Rat pancreas was perfused in situ with medium containing 300 mg/dl glucose and 2,4-diamino-5-cyano-6-bromopyridine (Compound I) or several closely related analogues. Addition of 0.1 mM Compound I caused a 3 to 4-fold increase in insulin release. At 1.0 mM concentration Compound I increased insulin release 7 to 20-fold greater than that caused by glucose alone. The augmented release of insulin was biphasic, with a brief initial spike followed by a secondary rise that lasted at least 60 min. Similar results were obtained with 2,4-diamino-5-cyano-6-iodopyridine and 2,4-diamino-3,5-dicyano-6-bromopyridine. Twenty minutes after giving Compound I by lavage to anesthetized rats an intravenous bolus of glucose (0.625 g/kg) was given. During the 60 min interval following glucose, drug-treated animals had almost 3 times higher serum insulin concentrations compared to control animals. The glucose disappearance curves were similar in both groups. These results indicate that Compound I and its analogues are potent insulin secretogogues in vivo and in vitro. The similarity of the hydrogen bonding possibilities of these compounds to glucose suggests that their ability to release insulin may be due to interaction with a glucoreceptor in the pancreatic β-cell.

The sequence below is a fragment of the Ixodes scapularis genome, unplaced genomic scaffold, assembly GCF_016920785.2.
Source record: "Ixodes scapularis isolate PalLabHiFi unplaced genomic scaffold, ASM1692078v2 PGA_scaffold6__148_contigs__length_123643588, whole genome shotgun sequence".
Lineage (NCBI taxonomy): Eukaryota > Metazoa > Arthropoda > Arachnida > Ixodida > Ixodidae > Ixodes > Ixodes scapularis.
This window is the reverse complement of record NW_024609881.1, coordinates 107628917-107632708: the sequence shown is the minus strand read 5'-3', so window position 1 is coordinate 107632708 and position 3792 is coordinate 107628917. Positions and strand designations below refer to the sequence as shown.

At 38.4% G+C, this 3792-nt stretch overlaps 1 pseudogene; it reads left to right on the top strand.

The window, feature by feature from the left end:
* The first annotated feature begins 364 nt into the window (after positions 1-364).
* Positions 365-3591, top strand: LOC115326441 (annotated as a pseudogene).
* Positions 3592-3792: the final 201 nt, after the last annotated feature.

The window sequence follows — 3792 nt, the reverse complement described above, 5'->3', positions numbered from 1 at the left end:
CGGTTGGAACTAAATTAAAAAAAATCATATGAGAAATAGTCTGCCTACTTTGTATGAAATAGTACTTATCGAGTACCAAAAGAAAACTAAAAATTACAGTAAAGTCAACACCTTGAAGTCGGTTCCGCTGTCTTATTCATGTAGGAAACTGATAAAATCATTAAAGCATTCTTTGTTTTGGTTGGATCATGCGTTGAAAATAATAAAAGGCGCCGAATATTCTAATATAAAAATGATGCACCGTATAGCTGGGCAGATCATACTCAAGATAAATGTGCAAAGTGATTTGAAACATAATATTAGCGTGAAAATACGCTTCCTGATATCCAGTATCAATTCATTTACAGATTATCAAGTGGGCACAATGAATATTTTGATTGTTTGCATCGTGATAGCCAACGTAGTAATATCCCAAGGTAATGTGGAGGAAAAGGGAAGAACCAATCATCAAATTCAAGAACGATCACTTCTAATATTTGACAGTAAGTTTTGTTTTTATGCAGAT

|Original language||English (US)|
|Number of pages||7|
|State||Published - 1979|
ASJC Scopus subject areas
- Molecular Medicine